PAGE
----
Now is a good time to talk reproductive rights.

The Council of Europe, composed of representatives from 47 nations, recently released its first official statement calling for all members to legalize or decriminalize abortion. And although abortion is already legal in many of the countries, it may drastically affect places like Ireland, where the law books still say a woman could be jailed for life for undergoing the procedure.

Back on our side of the pond, the Third Wave Foundation declared the past week the first annual “National Week of Action for Reproductive Justice.” The occasion is one of the many valiant efforts pro-choice Americans are making to thwart the U.S. government’s increasingly conservative reproductive legislation.

Unfortunately, Yale art student Aliza Shvarts and her controversial art exhibit overshadowed this Week of Action. Her exhibit, which is currently deferred by the Yale administration, was a performance art piece with a miscarriage theme.

According to Shvarts, she spent a period of nine months routinely artificially inseminating herself and then herbally inducing abortions. Shvarts intended to display the blood and matter she collected throughout the process and project video images of her in the bathtub undergoing the “miscarriages.”

Although her exhibit was produced and planned long before the Third Wave Foundation announced the Week of Action or the Council of Europe issued its legalization plea, the contrast is chilling.

According to Yale officials, Shvarts’ performance was entirely fictitious and the blood was merely that of her menstruation. Shvarts is adamantly denying this and sticking to claims of authenticity.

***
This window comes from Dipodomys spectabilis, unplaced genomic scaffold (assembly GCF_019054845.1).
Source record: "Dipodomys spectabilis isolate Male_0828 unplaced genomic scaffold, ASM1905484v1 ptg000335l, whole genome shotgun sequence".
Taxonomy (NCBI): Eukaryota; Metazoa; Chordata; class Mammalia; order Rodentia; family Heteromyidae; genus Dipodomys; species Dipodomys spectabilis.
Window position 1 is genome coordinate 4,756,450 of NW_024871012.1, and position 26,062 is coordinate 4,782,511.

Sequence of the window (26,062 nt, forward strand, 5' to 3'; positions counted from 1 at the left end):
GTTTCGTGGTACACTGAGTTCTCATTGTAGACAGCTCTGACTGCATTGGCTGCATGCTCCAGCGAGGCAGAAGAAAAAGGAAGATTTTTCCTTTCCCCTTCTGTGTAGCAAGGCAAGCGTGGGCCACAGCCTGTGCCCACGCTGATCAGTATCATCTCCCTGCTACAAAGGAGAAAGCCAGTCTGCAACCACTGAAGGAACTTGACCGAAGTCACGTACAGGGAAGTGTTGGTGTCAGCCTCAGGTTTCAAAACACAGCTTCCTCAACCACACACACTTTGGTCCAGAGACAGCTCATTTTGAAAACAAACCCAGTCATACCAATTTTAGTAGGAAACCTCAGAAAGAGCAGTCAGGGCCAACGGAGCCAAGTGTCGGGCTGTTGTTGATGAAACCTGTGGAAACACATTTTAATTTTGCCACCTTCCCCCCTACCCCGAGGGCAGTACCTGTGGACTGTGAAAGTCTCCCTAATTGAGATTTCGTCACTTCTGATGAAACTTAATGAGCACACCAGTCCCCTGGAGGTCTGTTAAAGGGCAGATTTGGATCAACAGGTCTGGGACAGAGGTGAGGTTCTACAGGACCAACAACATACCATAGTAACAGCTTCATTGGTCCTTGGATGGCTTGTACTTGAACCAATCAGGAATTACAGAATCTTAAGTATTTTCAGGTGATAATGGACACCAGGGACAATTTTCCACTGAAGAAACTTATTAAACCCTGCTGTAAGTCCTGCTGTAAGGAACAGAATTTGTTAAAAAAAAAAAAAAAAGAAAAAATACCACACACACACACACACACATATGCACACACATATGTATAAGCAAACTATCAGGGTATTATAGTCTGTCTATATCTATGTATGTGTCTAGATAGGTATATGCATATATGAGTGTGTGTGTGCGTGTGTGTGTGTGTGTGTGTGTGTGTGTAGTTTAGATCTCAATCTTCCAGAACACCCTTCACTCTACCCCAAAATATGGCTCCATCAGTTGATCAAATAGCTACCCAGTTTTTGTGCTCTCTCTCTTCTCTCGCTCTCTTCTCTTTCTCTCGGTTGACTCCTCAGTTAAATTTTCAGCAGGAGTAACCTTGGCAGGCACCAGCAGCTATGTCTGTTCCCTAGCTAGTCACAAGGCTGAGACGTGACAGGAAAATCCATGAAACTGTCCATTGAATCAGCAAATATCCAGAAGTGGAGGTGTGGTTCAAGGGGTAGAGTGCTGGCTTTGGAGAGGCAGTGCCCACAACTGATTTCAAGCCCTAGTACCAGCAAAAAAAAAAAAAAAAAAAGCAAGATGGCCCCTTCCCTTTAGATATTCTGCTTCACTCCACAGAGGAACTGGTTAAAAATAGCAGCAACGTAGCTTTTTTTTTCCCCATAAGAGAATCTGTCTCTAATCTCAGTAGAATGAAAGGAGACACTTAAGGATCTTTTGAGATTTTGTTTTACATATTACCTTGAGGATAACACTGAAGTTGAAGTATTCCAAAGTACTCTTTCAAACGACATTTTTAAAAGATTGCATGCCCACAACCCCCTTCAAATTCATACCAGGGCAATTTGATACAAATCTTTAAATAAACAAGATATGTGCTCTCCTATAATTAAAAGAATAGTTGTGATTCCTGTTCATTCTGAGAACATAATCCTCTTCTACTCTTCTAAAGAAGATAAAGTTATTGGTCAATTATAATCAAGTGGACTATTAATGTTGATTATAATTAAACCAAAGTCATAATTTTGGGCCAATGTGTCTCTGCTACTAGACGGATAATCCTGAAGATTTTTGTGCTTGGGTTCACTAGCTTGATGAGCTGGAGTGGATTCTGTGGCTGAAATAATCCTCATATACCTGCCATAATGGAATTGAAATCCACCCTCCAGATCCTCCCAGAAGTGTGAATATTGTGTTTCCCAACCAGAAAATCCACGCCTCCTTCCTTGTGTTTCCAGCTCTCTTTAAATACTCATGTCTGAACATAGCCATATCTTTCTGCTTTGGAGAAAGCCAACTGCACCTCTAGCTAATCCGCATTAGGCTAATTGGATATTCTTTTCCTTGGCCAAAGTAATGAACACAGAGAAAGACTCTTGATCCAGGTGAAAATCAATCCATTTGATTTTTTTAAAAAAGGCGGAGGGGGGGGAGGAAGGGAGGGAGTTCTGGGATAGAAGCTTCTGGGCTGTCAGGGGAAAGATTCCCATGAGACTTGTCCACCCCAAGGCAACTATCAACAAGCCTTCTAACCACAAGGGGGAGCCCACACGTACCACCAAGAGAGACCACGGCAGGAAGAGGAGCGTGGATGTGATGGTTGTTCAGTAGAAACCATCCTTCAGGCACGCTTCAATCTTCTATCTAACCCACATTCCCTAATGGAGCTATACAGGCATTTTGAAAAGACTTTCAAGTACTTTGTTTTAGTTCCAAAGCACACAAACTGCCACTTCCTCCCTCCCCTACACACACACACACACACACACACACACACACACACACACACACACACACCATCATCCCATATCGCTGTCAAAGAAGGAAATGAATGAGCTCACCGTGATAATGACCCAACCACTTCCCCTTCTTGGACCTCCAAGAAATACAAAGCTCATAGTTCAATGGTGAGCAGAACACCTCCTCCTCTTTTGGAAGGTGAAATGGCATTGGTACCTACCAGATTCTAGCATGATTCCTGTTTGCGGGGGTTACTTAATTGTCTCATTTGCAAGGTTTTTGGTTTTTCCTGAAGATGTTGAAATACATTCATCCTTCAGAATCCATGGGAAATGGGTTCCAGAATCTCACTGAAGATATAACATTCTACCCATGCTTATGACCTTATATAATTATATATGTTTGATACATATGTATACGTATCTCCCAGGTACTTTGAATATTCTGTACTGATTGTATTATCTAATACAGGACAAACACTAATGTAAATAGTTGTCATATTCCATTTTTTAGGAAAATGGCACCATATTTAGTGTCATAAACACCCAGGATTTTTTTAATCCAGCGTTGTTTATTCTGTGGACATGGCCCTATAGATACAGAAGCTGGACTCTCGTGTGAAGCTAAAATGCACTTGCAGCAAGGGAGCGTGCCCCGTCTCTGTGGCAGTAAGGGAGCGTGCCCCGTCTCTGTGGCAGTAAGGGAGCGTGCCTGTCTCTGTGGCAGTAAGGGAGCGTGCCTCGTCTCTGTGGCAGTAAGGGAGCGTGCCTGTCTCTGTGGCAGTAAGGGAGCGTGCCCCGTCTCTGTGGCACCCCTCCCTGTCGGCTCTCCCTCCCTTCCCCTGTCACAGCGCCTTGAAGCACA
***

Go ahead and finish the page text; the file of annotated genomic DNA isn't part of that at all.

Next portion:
Hopefully, for the sake of her health and sanity, she is lying and it is in fact a hoax. But whether or not it was “real,” the exhibit has made its point … which is what, exactly? While pushing the envelope in art and thought is vital for cultural progression, one has to wonder if she had a point at all.

If she meant to make a pro-choice statement, her efforts were terribly counterproductive. Aside from shock value, the biggest thing that can be taken away from this exhibit is that it is harmful to the fight for reproductive justice.

For years pro-lifers have been skewing the pro-choice argument to turn “pro-choice” into “pro-murder” and “pro-killing babies.” These allegations are so far from true that, normally, they would seem foolish. However, in light of Shvarts’ exhibit, they gain a grain of unfortunate legitimacy.

In order for reproductive justice to be fully achieved, it must become common, basic knowledge that abortion is not a method of birth control. That it is not to be abused, misused, or casually executed. “Pro-choice” is exactly that: the movement to uphold a woman’s right to choose, in the right circumstances, the course of her own body’s reproduction.

Just as abortion is not a means for birth control, it is most certainly not a medium for art. If Shvarts was attempting to make a radical political statement, which remains unclear and unachieved, it backfired. Her piece cripples the struggle for reproductive rights and will fuel the fire for anti-abortionists.

Whatever her intentions and whatever the truth about the exhibit’s legitimacy, she was successful in two ways, neither of which are positive. She succeeded in producing “art” that did nothing but induce shock, discomfort and negative portrayals of something many people have worked very hard to decriminalize and de-stigmatize.

Secondly, she succeeded in providing anti-abortion conservatives, religious fundamentalists and right-wing extremists the example they needed to further their cause. Sadly, she will become their shining example of what happens when women are given reproductive freedom.